The Kurdish party that dominates the SDF has always said the territory would remain as a self-governing part of a federalized Syria. U.S. officials have said the United States would continue to support its allies in Syria, but they have been vague about how and for how long.

The new force suggested a possible answer to that question.

But the Syrian government and its allies Russia and Iran object to any division of the country. So do most Syrian opposition groups. The government led by President Bashar Assad wants to re-establish control over all of Syria and objects to U.S. tinkering outside of a negotiated peace deal.

Perhaps the angriest protests have come from Turkey, a U.S. ally and NATO member. Turkey opposes the Syrian government but considers the Kurds a dangerous enemy and fervently objects to a semiautonomous Syrian Kurdish entity bordering its own Kurdish areas, where it is fighting Kurdish insurgents.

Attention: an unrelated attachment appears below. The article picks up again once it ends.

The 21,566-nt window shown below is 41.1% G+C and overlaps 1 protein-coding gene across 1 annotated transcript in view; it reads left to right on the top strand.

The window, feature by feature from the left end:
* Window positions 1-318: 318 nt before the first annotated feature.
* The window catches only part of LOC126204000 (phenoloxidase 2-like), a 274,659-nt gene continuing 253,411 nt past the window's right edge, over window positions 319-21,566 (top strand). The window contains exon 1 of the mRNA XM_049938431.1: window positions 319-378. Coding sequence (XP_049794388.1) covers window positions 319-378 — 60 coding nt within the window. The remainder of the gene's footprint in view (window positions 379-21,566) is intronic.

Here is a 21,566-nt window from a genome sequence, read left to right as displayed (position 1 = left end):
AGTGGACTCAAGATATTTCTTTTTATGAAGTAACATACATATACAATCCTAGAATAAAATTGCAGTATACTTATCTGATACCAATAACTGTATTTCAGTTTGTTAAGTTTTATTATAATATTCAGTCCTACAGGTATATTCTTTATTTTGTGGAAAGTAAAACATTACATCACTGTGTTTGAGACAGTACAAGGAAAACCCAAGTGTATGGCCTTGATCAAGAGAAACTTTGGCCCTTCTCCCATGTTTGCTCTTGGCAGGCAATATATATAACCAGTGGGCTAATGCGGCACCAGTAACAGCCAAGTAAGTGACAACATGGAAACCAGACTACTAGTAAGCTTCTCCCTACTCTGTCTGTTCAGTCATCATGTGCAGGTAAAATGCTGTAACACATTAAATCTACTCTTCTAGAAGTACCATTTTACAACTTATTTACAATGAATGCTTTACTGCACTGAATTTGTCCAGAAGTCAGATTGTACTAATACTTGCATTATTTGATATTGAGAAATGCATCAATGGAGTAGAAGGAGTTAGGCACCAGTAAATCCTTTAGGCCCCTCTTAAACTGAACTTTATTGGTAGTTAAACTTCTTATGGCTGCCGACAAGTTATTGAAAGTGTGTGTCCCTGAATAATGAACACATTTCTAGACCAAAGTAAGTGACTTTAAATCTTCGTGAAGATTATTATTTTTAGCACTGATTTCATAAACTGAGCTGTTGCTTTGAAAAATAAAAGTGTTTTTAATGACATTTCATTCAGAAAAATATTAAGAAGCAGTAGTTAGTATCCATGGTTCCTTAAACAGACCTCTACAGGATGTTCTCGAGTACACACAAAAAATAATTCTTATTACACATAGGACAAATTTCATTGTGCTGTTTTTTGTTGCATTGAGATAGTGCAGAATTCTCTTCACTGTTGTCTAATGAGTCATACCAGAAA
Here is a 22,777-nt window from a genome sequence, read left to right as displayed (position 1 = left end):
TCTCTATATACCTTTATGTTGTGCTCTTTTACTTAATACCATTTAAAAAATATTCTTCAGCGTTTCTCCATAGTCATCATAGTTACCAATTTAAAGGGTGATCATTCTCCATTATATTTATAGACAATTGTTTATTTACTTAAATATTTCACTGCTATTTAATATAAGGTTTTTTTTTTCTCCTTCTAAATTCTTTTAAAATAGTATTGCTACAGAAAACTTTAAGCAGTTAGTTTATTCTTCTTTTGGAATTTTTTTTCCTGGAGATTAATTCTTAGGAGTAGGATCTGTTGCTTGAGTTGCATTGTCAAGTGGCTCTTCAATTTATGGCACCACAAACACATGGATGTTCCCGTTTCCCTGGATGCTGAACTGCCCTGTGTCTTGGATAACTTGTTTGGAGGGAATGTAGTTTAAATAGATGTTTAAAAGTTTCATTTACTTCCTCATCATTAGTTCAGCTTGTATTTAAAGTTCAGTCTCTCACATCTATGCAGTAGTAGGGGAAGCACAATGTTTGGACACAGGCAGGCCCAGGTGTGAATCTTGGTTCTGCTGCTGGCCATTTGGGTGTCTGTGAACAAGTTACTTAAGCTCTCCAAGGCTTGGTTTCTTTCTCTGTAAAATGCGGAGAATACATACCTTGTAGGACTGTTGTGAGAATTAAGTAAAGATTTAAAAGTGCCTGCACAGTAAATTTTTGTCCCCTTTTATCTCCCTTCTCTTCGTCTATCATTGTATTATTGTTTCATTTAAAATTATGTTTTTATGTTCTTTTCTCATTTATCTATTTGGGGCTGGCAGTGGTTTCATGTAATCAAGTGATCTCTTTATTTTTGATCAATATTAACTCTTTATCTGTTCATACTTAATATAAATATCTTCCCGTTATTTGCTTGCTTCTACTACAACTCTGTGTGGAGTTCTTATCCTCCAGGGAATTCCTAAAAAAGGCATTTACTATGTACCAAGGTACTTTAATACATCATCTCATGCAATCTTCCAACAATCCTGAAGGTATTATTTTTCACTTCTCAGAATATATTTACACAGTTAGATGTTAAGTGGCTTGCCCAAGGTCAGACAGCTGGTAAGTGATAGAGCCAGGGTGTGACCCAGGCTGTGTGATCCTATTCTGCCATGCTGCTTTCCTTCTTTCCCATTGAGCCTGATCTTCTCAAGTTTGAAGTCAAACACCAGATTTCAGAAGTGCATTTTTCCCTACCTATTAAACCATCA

Turkey has threatened to invade another Syrian Kurdish enclave, called Afrin, as soon as Wednesday.

U.S. analysts offered sharply diverging views on the significance of the new force, its impact on any potential peace plan, and how it fits into broader U.S. policy on Syria.

“This is about making sure that ISIS is truly defeated and the conditions for its regeneration are eliminated,” said Andrew J. Tabler, a Syria specialist at the Washington Institute for Near East Policy. “This isn’t to create a Kurdistan or an enclave in the long term.”

But Joshua M. Landis, a Syria specialist at the University of Oklahoma, said in an email that the United States was effectively “backing an independent state north of the Euphrates River,” one that controls a large portion of Syria’s oil and gas reserves and its main electric dam and that has its own army and Kurdish-language school curriculum.